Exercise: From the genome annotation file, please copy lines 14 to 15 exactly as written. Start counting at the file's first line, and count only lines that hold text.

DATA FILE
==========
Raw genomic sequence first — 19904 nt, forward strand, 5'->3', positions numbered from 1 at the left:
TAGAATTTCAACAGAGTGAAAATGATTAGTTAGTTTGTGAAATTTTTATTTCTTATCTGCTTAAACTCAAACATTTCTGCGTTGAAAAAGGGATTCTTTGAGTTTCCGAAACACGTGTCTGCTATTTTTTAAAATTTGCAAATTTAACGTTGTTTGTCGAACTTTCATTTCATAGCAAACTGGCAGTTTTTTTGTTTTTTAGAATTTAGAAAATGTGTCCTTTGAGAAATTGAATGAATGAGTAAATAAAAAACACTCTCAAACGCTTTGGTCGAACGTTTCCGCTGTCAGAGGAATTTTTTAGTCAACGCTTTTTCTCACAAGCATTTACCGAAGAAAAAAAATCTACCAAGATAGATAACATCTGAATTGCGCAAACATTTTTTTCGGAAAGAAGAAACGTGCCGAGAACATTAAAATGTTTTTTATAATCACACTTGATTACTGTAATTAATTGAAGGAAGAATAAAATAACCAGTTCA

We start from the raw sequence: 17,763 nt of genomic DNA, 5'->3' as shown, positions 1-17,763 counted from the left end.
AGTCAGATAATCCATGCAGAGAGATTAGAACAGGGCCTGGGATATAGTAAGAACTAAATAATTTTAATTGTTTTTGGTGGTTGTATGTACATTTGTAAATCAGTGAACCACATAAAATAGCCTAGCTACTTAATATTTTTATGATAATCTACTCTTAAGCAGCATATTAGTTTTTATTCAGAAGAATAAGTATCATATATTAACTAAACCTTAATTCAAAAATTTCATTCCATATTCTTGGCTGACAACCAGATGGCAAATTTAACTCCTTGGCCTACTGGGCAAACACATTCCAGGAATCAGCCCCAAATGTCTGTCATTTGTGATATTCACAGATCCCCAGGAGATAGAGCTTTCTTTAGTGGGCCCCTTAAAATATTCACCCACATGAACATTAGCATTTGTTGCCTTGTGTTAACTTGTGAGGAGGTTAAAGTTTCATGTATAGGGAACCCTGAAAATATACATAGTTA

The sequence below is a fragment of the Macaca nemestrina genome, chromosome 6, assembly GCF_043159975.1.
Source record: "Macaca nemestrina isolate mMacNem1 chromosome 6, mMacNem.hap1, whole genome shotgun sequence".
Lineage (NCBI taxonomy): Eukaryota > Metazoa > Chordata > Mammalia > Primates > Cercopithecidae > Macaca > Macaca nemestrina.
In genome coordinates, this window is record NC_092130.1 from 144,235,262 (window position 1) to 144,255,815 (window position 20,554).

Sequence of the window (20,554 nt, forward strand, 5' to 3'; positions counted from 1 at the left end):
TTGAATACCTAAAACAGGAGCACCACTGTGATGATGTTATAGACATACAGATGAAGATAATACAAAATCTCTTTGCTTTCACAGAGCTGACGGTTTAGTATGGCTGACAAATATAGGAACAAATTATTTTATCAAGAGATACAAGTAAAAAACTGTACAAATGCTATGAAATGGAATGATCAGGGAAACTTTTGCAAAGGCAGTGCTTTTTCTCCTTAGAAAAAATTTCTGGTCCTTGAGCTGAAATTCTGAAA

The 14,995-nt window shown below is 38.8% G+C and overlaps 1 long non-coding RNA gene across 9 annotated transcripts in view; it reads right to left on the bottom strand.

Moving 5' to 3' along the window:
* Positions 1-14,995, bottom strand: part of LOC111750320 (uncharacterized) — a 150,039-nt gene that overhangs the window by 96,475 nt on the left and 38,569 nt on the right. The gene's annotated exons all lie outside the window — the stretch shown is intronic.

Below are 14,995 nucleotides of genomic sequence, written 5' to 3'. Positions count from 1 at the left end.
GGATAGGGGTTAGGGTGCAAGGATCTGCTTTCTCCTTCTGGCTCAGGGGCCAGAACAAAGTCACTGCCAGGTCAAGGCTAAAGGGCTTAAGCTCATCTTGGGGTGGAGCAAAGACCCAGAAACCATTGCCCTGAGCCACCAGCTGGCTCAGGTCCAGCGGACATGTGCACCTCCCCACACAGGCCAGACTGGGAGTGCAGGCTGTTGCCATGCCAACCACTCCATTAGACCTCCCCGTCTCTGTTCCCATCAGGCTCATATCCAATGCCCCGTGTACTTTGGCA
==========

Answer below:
Below are 14,995 nucleotides of genomic sequence, written 5' to 3'. Positions count from 1 at the left end.
GGATAGGGGTTAGGGTGCAAGGATCTGCTTTCTCCTTCTGGCTCAGGGGCCAGAACAAAGTCACTGCCAGGTCAAGGCTAAAGGGCTTAAGCTCATCTTGGGGTGGAGCAAAGACCCAGAAACCATTGCCCTGAGCCACCAGCTGGCTCAGGTCCAGCGGACATGTGCACCTCCCCACACAGGCCAGACTGGGAGTGCAGGCTGTTGCCATGCCAACCACTCCATTAGACCTCCCCGTCTCTGTTCCCATCAGGCTCATATCCAATGCCCCGTGTACTTTGGCA